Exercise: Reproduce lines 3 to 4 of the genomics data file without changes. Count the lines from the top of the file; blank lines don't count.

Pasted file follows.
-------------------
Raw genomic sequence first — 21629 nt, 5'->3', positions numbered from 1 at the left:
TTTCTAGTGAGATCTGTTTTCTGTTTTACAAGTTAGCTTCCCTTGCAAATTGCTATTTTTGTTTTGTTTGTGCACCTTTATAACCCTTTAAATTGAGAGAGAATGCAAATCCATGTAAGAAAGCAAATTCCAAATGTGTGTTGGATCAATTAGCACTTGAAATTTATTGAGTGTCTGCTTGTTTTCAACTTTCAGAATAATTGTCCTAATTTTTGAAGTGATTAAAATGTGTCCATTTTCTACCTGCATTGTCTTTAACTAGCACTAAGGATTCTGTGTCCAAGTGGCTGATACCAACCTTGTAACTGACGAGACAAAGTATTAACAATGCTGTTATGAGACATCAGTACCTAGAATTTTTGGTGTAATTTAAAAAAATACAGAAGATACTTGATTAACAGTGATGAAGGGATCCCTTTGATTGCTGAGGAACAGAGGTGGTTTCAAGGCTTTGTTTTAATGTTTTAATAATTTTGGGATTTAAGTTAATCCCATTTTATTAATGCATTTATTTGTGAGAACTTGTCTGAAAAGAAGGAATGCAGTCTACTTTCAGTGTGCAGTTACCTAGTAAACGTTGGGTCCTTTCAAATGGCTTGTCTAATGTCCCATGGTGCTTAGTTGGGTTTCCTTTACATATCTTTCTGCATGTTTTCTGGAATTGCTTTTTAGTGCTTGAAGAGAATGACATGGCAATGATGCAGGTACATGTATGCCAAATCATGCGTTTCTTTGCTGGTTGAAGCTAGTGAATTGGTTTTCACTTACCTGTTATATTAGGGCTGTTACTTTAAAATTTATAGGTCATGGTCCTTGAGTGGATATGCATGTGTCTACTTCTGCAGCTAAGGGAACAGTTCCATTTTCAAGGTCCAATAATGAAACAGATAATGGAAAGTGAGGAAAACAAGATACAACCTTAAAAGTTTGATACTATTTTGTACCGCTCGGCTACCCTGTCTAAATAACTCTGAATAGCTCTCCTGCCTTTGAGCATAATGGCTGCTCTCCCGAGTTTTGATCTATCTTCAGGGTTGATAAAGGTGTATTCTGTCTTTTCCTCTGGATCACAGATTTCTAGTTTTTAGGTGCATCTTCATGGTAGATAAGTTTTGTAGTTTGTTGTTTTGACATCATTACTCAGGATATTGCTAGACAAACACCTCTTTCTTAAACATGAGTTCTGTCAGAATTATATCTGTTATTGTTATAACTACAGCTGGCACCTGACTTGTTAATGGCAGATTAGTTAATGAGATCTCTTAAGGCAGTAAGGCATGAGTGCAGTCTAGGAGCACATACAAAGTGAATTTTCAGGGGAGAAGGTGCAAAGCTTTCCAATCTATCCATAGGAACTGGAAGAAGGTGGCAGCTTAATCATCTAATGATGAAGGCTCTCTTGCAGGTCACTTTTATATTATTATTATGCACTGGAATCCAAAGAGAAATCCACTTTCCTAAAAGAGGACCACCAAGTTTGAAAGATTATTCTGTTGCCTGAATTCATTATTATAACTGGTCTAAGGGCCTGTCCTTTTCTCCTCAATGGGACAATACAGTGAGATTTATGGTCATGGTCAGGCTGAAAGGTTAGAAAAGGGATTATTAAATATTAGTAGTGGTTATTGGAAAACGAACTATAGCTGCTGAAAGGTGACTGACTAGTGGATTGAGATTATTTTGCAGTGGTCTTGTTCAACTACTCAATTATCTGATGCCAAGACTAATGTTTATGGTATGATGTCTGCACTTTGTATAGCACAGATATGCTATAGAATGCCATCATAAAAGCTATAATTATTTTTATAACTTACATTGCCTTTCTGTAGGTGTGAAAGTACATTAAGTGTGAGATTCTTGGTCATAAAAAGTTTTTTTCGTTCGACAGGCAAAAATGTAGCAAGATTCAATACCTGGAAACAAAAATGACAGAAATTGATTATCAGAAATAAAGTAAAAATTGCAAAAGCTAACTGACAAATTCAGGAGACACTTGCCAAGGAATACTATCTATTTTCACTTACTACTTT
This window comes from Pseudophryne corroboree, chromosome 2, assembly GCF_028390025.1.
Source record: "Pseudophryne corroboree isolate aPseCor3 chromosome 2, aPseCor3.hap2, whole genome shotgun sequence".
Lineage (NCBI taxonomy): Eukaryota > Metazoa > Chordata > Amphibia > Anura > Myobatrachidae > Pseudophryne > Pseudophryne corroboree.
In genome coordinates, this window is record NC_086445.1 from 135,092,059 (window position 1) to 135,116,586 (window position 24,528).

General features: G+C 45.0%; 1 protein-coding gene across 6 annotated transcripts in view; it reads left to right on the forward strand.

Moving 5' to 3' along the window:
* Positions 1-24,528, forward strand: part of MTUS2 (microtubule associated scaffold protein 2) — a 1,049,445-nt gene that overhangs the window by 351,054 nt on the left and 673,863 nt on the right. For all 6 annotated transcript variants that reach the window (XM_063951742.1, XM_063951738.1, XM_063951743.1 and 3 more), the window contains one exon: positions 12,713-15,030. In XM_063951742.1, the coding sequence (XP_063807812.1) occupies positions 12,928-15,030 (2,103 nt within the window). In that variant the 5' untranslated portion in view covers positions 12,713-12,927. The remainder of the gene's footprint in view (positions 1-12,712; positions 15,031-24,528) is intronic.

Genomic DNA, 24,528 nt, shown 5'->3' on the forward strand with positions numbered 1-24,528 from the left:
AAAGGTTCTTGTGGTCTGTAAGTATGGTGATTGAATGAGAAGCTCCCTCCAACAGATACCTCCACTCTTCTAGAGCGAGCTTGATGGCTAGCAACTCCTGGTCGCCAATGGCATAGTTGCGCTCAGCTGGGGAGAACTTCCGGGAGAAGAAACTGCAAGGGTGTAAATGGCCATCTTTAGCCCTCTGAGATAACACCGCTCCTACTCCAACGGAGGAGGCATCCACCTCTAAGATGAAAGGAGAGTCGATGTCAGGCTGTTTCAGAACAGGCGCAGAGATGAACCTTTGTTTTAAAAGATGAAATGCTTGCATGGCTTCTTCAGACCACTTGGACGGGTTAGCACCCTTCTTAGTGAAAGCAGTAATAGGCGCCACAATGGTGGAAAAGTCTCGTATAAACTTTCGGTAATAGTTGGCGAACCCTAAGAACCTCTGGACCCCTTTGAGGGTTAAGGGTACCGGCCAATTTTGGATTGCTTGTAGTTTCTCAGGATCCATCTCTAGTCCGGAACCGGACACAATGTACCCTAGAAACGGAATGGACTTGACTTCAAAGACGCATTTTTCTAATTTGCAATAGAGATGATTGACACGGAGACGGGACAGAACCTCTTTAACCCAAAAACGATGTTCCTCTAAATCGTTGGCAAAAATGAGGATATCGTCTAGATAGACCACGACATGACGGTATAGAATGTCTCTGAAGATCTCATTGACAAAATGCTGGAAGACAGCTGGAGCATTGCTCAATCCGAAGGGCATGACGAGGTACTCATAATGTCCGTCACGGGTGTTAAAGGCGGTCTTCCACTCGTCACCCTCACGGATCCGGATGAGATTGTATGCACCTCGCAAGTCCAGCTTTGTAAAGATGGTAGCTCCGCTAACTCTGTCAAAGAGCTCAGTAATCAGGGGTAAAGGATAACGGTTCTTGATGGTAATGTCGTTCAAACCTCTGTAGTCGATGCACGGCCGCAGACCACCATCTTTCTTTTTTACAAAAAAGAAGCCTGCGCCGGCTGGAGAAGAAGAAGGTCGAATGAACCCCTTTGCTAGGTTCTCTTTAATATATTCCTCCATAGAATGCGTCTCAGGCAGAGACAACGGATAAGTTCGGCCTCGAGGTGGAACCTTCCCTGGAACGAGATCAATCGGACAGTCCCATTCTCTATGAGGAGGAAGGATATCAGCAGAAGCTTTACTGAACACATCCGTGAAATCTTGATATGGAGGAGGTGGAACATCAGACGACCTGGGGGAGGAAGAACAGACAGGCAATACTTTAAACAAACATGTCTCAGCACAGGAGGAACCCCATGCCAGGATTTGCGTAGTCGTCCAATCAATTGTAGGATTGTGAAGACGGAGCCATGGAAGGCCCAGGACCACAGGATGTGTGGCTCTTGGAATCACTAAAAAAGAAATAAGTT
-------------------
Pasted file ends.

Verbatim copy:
This window comes from Pseudophryne corroboree, chromosome 2, assembly GCF_028390025.1.
Source record: "Pseudophryne corroboree isolate aPseCor3 chromosome 2, aPseCor3.hap2, whole genome shotgun sequence".